The future does not look good for coal miners. Increasing government regulations, environmental concerns and public opinion in favor of energy alternatives are threatening the resource’s market share, and to top that all off, coal prices have hit record lows that are set to continue into the second quarter of 2014.
Specifically, according to The Province, Asian steelmakers and Australian coal miners helped set prices at their lowest level since 2007 when they agreed on a benchmark price of $120 million per tonne of coal for this year’s second quarter. Analyst Lucas Pipes from New York’s Brean Capital explained to the news outlet, “[w]e’re now at a point where it’s just too much to bear for a lot of the producers.”
The price is not right
Still, Forbes contributor Ken Silverstein writes that coal prices have dropped by over $50 per ton in parts of the US since a price spike in 2008, maintaing that nothing, “not even greater demand for Asia,” suggests a rebound. Furthermore, he notes that even though coal prices are currently at record lows, they are being matched by natural gas prices at the moment. That resource can beat out coal with lower emissions and am easier permitting process for plants, making stiff competition for the carbon fuel.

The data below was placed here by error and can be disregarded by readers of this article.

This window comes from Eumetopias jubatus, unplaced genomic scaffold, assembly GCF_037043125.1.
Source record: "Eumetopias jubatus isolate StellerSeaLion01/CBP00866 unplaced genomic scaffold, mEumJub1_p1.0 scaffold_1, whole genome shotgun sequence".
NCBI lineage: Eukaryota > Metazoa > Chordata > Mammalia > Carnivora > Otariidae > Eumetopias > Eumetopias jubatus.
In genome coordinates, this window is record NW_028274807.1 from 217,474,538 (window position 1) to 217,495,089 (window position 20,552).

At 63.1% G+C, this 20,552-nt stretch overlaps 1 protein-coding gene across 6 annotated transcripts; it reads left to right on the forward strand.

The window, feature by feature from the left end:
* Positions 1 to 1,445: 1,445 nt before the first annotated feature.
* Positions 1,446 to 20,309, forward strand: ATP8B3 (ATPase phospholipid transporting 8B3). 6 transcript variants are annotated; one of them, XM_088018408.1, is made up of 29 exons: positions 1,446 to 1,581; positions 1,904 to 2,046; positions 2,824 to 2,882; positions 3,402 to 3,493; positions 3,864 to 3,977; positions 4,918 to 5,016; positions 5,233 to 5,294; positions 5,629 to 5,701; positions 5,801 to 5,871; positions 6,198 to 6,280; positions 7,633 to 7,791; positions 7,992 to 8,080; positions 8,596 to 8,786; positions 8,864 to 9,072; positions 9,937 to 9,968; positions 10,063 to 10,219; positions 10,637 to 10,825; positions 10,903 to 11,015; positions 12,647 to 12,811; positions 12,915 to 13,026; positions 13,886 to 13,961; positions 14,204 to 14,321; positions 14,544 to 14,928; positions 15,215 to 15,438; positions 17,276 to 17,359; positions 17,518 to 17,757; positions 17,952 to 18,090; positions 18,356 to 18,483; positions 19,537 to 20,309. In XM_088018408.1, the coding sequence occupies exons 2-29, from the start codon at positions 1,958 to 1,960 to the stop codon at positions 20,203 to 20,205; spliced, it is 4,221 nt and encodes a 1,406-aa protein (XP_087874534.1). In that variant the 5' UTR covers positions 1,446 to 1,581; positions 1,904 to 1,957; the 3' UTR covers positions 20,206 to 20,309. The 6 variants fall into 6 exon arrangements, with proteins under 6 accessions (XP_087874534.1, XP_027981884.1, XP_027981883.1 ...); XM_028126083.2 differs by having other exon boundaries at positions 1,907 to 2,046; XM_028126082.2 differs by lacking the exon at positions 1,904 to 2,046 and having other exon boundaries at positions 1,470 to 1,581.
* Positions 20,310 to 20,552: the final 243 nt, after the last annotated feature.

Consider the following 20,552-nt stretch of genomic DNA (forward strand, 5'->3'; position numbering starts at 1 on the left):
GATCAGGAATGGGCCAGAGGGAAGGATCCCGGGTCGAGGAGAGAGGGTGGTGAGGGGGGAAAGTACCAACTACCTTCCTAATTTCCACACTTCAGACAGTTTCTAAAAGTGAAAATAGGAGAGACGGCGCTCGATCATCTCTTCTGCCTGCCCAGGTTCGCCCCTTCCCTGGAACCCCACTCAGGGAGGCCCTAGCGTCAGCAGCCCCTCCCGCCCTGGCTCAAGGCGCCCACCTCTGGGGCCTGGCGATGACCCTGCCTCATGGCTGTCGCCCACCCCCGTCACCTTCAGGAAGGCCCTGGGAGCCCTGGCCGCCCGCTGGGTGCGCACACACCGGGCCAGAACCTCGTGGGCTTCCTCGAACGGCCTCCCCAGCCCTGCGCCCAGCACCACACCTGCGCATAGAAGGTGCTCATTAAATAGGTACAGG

One thing is certain; if coal is to maintain a place in the market, it will have to continue to advance technology while addressing environmental concerns. The world’s increasing energy appetite is unlikely to abate any time soon, even with constantly emerging environmentally friendly technologies. David Schwedel, executive director of clean coal technology developer Coalview told Reuters, “[w]e must find a way to use the big three – oil, gas, and coal — more efficiently to maintain our way of life, while at the same time, preserving it.”
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